Covid infection raised risk of facial paralysis more than vax: Study
Covid infection significantly raises risk of rare Bell's palsy more than vaccination against the infectious disease, according to an international team of researchers from US and Iran.
Bell's palsy is the sudden onset of one-sided facial paralysis. In the majority of cases (70 per cent), the condition resolves itself within six months without treatment and the chance of recovery is even higher (90 per cent) if patients receive early treatment with corticosteroids.
The findings, published in the JAMA Otolaryngology - Head & Neck Surgery, comes amid several claims that Covid vaccination is linked with an increased incidence of the condition.
To probe the link, they conducted a first-ever systematic review and meta-analysis of 50 studies.
"The occurrence of Bell's palsy did not differ significantly between recipients of the Pfizer/BioNTech versus Oxford/AstraZeneca vaccines," said corresponding author Amir Kheradmand, Department of Neurology at Johns Hopkins University in the US.
"SARS-CoV-2 infection posed a significantly greater risk for BP than SARS-CoV-2 vaccination," he added.
In the study, the researchers compared two major SARS-CoV-2 vaccine platforms in terms of Bell's palsy occurrence in more than 50 million doses. Its occurrence following SARS-CoV-2 infection was also compared with receipt of the Covid vaccine in approximately 40 million individuals.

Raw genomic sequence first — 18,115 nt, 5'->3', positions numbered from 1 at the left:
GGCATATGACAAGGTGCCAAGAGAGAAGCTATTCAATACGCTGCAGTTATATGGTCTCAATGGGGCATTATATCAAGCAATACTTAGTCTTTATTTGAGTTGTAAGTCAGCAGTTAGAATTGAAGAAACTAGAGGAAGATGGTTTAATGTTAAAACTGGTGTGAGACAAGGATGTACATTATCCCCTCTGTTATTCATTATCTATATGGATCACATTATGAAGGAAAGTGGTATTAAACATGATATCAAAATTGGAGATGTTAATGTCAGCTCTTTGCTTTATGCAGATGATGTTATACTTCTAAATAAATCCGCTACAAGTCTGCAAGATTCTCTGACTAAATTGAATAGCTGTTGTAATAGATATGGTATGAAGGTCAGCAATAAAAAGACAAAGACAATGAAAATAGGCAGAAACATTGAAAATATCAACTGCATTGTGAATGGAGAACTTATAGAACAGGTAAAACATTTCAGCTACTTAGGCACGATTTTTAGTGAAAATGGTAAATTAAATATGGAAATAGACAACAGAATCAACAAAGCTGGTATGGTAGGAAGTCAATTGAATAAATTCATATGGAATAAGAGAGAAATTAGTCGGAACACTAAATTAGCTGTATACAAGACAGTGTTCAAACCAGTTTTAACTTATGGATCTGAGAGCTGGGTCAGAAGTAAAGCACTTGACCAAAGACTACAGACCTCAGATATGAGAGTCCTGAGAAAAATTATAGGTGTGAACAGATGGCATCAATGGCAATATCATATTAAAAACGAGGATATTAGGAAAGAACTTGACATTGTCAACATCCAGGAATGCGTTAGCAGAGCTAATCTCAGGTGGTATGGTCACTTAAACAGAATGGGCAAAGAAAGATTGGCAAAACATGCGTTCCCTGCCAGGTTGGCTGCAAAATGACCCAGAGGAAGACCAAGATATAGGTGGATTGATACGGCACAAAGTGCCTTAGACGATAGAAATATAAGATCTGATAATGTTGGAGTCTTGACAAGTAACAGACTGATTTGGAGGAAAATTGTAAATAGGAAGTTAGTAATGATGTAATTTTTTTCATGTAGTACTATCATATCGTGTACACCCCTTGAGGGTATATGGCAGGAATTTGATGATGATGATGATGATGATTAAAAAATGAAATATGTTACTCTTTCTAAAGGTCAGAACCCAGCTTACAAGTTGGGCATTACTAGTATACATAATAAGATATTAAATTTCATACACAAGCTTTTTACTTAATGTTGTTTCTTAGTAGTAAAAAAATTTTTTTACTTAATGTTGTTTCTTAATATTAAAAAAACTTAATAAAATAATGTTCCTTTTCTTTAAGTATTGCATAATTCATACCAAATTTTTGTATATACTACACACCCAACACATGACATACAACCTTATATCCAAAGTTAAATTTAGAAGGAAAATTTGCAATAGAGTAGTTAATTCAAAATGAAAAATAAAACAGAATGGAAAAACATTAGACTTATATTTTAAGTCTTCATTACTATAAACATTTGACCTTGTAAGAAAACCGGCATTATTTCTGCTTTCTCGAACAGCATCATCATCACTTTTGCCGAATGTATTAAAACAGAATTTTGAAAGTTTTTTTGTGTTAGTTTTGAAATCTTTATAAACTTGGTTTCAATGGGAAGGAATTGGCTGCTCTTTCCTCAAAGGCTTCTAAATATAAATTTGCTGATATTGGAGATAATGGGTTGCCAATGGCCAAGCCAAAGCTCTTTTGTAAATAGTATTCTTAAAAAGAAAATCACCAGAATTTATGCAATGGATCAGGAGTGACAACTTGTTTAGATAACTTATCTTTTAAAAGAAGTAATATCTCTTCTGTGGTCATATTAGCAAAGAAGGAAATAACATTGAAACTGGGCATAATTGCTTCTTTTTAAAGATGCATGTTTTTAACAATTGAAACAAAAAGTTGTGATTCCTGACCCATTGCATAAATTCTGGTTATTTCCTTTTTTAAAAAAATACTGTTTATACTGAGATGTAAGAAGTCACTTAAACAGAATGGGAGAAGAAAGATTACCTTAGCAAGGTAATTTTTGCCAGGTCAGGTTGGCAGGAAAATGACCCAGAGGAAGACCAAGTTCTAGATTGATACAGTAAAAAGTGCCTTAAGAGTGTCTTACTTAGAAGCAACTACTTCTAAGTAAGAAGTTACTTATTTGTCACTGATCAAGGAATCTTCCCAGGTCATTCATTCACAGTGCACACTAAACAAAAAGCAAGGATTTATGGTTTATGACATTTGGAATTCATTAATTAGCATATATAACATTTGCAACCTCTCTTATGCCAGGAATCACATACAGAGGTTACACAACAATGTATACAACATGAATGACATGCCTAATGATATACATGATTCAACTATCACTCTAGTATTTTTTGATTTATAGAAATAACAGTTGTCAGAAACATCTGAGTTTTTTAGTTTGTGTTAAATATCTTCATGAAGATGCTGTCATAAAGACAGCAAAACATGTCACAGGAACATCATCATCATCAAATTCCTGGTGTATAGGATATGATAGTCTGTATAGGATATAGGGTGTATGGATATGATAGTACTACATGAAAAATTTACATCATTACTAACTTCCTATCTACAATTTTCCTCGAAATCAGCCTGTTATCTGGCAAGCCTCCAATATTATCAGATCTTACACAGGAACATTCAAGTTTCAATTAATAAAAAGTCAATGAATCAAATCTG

The researchers found that the SARS-CoV-2 infection contributes to a significant 3.23-fold increase in Bell's palsy risk compared with SARS-CoV-2 vaccines.
The results suggest that the Bell's palsy incidence after SARS-CoV-2 vaccines is comparable with the overall incidence in the general population, whereas it clearly exceeds that with SARS-CoV-2 infection.
On the other hand, the "results suggest that vaccination against SARS-CoV-2 can significantly diminish the odds of Bell's palsy compared with SARS-CoV-2 infection", Kheradmand said.
In addition, the review of studies also showed that the risk of neurologic adverse events from SARS-CoV-2 infection is markedly higher than from the Covid vaccines. These complications may include encephalomyelitis, meningitis, GBS, or transverse myelitis.
One reason could be "nerve compression within the temporal bone due to the perineural inflammation and subsequent edematous nerve bundles in response to viral infections, such as herpes zoster, varicella zoster,or Epstein-Barr viruses", the researchers said.
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